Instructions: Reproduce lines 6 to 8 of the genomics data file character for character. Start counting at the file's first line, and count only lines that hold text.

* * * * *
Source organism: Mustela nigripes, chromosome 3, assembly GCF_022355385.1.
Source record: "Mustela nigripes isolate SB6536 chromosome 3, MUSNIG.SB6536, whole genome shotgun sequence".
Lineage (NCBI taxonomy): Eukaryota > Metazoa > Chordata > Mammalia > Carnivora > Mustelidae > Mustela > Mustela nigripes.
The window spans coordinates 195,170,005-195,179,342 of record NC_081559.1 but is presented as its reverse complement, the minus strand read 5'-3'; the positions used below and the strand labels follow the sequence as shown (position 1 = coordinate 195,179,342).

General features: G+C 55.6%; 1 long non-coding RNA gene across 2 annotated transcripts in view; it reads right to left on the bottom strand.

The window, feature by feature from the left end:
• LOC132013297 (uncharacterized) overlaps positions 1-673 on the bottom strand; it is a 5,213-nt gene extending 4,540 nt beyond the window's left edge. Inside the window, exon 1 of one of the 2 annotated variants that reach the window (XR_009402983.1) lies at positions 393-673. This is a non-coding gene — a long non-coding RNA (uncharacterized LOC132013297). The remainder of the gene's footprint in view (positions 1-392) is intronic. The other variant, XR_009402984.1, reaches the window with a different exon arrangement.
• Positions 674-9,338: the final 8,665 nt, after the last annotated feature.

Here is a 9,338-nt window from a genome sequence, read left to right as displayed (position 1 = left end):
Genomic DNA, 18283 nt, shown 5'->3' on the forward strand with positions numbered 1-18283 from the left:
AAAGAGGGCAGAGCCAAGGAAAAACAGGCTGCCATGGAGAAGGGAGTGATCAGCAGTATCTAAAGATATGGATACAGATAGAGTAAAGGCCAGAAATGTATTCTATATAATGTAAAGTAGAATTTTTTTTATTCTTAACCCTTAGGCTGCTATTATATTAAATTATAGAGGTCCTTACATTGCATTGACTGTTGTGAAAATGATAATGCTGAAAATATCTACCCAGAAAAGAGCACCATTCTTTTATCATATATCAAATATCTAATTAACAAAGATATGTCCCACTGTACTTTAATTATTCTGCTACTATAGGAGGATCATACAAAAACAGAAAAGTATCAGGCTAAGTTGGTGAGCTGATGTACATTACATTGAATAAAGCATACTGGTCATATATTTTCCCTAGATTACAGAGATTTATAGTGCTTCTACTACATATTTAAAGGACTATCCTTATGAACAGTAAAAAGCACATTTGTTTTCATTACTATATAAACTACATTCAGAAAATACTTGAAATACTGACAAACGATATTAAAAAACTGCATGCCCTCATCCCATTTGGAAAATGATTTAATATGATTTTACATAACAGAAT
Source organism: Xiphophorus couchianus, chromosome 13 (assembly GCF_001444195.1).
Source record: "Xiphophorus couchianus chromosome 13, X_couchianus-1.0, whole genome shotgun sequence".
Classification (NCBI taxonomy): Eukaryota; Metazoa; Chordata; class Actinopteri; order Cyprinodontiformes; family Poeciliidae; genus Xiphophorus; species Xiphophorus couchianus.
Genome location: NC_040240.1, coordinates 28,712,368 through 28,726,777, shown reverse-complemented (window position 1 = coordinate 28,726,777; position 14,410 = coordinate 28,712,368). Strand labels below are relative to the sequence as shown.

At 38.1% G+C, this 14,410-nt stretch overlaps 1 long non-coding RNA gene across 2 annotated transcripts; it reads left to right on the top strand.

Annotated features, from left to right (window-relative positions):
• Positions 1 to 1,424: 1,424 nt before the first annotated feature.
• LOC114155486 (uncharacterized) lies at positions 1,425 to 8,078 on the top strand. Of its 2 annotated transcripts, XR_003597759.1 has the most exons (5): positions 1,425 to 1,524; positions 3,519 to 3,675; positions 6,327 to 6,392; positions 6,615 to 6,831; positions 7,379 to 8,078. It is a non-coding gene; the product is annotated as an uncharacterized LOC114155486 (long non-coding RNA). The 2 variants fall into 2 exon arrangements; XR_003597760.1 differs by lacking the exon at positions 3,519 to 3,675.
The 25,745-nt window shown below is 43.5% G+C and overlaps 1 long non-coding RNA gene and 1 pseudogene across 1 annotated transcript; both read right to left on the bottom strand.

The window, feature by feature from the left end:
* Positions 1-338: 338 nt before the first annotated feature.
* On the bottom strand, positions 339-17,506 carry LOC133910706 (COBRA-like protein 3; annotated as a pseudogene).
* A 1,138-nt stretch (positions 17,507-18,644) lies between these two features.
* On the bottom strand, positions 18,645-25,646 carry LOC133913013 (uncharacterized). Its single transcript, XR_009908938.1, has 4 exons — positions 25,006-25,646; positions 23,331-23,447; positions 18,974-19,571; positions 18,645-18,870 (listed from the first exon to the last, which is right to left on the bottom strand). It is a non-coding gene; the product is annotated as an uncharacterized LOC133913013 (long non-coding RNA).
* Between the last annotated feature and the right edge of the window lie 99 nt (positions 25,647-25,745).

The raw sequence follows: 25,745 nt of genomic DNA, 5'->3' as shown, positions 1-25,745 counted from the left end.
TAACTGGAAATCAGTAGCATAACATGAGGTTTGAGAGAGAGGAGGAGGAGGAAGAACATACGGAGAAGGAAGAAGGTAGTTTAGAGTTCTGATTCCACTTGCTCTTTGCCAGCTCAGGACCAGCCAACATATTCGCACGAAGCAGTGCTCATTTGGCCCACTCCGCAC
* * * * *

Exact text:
The window, feature by feature from the left end:
• LOC132013297 (uncharacterized) overlaps positions 1-673 on the bottom strand; it is a 5,213-nt gene extending 4,540 nt beyond the window's left edge. Inside the window, exon 1 of one of the 2 annotated variants that reach the window (XR_009402983.1) lies at positions 393-673. This is a non-coding gene — a long non-coding RNA (uncharacterized LOC132013297). The remainder of the gene's footprint in view (positions 1-392) is intronic. The other variant, XR_009402984.1, reaches the window with a different exon arrangement.
• Positions 674-9,338: the final 8,665 nt, after the last annotated feature.